First there were the hundreds of thousands of dollars in unsupervised no-bid contracts he gave to friends and allies. Then, there were the raises during the pay freeze; the taxpayer cash on sprucing up the office; the government credit card for hotel rooms and dry cleaning.
Now, it's been revealed that lame-duck Cook County Board President Todd Stroger spent nearly $80,000 in federal grants on a trip to the zoo.
It's not quite as bad as it sounds (although it's close). The trip was for thousands of victims of flooding in the county, and the grants were intended for flood relief. But, as the Chicago Tribune reports today, the chief executive of the second-largest county in America spent more than $8,000 in federal disaster-relief dollars on "a prize raffle, an interactive disc jockey, a face painter, seven caricature artists, a juggler and a stilt walker."
ABC-7 reported on the zoo party in mid-September, just a few days after it happened, but its many Freedom of Information Act requests to see the spending totals had been ignored. Still, it pointed out that many flood victims haven't seen the relief they were promised from the $10 million in federal money, two years after devastating floods in 2008 left many homes in the county underwater or filled with sewage.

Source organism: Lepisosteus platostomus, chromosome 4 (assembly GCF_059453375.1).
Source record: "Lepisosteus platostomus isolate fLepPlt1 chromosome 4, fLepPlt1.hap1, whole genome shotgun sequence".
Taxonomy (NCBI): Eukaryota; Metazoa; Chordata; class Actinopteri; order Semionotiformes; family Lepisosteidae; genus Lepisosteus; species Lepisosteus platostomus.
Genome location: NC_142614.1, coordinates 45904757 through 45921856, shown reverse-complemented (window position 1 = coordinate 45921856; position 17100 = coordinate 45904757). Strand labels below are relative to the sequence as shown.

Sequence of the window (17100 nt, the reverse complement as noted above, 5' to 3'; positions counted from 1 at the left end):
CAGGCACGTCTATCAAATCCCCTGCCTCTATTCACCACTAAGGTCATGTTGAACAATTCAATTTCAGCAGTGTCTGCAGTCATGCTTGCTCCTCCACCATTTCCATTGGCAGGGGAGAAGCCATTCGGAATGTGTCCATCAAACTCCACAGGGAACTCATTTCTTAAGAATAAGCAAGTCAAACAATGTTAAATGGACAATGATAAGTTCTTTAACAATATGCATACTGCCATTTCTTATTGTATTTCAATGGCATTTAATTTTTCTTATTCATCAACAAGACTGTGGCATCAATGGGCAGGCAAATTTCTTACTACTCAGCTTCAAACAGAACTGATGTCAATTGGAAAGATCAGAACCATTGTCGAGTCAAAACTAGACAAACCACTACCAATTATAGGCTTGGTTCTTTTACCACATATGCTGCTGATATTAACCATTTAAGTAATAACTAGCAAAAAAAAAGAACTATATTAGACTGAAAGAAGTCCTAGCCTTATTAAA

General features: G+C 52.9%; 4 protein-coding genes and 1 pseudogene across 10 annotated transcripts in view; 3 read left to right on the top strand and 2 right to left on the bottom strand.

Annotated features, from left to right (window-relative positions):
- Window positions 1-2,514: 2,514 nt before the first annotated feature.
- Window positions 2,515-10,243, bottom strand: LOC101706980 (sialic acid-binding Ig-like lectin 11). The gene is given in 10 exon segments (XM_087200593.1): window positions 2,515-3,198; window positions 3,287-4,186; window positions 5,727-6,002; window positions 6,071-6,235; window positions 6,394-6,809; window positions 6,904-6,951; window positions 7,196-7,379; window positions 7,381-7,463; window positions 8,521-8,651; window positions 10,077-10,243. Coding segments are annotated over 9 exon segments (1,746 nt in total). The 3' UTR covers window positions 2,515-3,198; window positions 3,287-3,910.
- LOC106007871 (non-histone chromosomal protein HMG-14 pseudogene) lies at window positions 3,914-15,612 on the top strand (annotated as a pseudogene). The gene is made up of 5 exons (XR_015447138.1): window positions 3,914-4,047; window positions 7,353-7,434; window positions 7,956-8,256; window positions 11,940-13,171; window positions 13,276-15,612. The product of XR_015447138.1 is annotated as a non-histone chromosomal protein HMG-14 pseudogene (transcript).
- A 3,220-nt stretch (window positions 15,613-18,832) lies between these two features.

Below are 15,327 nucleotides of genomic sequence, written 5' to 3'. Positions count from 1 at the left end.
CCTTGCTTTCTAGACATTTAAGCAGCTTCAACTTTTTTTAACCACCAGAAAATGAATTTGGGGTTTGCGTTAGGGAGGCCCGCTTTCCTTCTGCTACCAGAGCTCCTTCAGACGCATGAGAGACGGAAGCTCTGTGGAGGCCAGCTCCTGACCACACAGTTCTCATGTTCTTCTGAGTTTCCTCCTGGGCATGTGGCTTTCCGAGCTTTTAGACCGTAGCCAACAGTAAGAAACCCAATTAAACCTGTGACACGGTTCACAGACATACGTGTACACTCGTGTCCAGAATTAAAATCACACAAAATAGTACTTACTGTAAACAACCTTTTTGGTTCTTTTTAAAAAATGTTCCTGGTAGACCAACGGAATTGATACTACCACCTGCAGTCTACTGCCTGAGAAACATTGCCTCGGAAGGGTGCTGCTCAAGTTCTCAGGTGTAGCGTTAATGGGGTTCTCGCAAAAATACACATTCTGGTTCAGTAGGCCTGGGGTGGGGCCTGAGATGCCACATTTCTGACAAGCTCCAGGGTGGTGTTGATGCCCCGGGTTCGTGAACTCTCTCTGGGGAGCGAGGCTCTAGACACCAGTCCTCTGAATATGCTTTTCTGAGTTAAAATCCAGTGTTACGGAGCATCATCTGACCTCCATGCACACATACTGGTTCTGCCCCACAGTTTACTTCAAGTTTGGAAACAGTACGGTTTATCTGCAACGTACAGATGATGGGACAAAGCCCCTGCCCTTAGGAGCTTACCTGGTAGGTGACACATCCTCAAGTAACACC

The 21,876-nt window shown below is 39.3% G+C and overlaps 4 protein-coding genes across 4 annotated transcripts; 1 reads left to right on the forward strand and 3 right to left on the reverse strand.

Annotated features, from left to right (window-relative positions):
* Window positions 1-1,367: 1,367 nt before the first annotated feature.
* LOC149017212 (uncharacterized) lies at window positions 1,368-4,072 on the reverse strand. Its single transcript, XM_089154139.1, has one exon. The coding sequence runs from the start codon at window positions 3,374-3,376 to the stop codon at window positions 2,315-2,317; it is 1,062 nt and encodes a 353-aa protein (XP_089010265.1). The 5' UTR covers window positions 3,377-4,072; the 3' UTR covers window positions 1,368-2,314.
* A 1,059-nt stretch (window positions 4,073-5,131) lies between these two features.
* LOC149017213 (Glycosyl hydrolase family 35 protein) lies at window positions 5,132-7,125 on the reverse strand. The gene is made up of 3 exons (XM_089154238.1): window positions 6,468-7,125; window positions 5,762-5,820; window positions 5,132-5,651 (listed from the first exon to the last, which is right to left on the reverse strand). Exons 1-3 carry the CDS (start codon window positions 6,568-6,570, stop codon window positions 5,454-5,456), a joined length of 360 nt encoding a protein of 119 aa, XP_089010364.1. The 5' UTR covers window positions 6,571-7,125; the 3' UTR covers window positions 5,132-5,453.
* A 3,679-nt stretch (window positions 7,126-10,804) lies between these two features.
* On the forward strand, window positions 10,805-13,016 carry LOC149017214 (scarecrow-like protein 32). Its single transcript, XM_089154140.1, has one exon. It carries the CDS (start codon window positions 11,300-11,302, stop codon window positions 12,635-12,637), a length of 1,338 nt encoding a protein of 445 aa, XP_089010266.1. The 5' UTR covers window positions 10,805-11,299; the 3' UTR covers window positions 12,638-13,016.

From a recent ABC report on the flood repair:
"We're all in the same boat," said Mary Kaye Lavorato, Des Plaines resident. "You know, you take a third of my house and it's not usable."
Lavorato's basement has been destroyed twice: first during the devastating 2008 flooding when it was filled with sewage. Then, two years later, Cook County promised her a brand new basement paid for with federal disaster grant money. Contractors ripped out her walls, but then the money ran out. The grant ended, the office closed and work stopped.
In Park Ridge, Charlie Melidosian wonders the same thing. Home video from 2008 shows when water poured into his house.
"The government comes in, destroys the basement, and then disappears to not be able to finish it, and we're not making much progress getting them to finish it up," said Melidosian.
Today, the Tribune published the total expenditures on the zoo party, based on newly released documents. It found that just under $79,000 of the federal disaster relief money went to the party -- almost certainly a violation of the terms of the grant, and undoubtedly a frustration to the homeowners still awaiting actual relief from the fund.
The Stroger administration has refused to comment on the zoo excursion, because its allocation of the federal dollars is under investigation by Inspector General Patrick Blanchard.
Blanchard's probe of the President's office has already netted one arrest: Carla Oglesby, Stroger's deputy chief of staff, was charged with felony theft after steering a government contract to her own PR firm. The contract was one of many issued for $24,975, just under the $25,000 mark that requires County Board approval.
So far, no charges have been brought against Stroger, who lost in a landslide primary to incoming President Toni Preckwinkle.